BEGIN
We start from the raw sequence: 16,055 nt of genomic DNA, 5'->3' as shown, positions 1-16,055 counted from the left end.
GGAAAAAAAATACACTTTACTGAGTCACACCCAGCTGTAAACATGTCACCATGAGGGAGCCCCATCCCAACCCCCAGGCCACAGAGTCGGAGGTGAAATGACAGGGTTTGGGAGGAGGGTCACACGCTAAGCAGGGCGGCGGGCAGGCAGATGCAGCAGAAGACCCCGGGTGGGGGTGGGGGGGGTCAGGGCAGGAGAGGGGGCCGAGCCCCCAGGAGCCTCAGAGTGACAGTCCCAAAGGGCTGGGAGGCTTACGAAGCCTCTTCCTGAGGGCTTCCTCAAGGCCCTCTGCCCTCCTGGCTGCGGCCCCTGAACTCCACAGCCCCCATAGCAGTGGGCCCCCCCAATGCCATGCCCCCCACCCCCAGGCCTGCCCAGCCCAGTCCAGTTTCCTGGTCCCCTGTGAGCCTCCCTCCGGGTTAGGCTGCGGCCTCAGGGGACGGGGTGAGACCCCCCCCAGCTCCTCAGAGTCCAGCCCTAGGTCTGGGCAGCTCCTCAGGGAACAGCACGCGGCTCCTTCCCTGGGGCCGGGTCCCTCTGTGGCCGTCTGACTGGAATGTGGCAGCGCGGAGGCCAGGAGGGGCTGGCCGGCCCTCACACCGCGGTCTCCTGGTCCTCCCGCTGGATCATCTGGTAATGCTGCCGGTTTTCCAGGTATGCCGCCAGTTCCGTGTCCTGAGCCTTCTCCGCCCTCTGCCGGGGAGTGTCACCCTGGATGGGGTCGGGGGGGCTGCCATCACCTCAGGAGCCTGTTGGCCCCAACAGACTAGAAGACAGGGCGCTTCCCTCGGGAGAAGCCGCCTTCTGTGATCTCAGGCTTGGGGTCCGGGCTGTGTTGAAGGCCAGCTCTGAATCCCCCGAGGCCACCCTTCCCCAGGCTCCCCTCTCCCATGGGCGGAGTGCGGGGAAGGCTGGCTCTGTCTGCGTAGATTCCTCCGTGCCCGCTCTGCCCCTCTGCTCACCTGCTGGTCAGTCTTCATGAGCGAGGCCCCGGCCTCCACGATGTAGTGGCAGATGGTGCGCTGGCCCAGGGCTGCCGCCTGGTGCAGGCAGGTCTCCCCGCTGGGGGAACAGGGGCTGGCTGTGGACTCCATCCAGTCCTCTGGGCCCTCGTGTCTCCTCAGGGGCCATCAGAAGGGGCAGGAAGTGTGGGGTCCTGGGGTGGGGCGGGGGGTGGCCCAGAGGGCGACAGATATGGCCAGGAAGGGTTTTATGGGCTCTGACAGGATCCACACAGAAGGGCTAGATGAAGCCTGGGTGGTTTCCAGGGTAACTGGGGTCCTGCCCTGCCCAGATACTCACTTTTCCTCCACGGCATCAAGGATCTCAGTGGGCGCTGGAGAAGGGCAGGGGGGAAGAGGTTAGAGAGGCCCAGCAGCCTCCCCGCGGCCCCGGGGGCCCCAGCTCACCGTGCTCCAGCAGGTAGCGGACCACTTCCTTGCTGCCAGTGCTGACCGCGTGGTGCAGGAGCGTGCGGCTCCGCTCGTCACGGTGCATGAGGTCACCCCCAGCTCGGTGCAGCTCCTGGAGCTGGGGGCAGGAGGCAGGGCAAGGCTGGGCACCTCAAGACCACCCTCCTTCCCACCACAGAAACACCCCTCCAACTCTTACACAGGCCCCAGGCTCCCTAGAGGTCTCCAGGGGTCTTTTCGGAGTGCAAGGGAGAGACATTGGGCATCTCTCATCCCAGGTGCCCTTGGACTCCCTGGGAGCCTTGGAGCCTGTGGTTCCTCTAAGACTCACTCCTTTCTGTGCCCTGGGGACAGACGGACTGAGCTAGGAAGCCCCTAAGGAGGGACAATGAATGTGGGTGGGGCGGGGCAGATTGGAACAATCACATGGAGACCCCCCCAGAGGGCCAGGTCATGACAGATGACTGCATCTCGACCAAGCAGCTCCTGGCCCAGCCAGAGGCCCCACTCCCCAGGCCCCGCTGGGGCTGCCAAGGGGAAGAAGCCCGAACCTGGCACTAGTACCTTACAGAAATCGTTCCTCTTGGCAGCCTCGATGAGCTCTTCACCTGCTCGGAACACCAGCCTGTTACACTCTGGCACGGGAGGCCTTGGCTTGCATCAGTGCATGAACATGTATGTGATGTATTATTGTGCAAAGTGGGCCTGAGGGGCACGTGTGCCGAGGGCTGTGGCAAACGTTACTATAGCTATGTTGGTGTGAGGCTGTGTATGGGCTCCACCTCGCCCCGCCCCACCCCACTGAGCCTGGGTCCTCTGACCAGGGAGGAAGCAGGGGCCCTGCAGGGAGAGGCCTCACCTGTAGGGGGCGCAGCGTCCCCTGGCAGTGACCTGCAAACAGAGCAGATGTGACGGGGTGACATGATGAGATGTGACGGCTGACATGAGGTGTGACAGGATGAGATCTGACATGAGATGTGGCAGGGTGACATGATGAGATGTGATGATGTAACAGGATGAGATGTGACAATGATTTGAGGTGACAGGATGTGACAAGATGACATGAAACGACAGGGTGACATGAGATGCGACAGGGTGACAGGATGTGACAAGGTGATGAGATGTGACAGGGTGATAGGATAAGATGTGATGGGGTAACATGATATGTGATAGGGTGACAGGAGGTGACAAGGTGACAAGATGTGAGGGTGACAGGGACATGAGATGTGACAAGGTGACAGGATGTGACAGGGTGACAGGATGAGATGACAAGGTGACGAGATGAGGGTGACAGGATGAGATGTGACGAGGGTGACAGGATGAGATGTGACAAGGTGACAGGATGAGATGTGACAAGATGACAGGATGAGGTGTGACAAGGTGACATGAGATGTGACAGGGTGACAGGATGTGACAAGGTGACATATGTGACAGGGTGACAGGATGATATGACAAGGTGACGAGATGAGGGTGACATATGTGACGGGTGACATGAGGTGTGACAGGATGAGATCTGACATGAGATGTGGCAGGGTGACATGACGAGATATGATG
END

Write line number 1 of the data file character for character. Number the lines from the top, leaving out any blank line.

We start from the raw sequence: 16,055 nt of genomic DNA, 5'->3' as shown, positions 1-16,055 counted from the left end.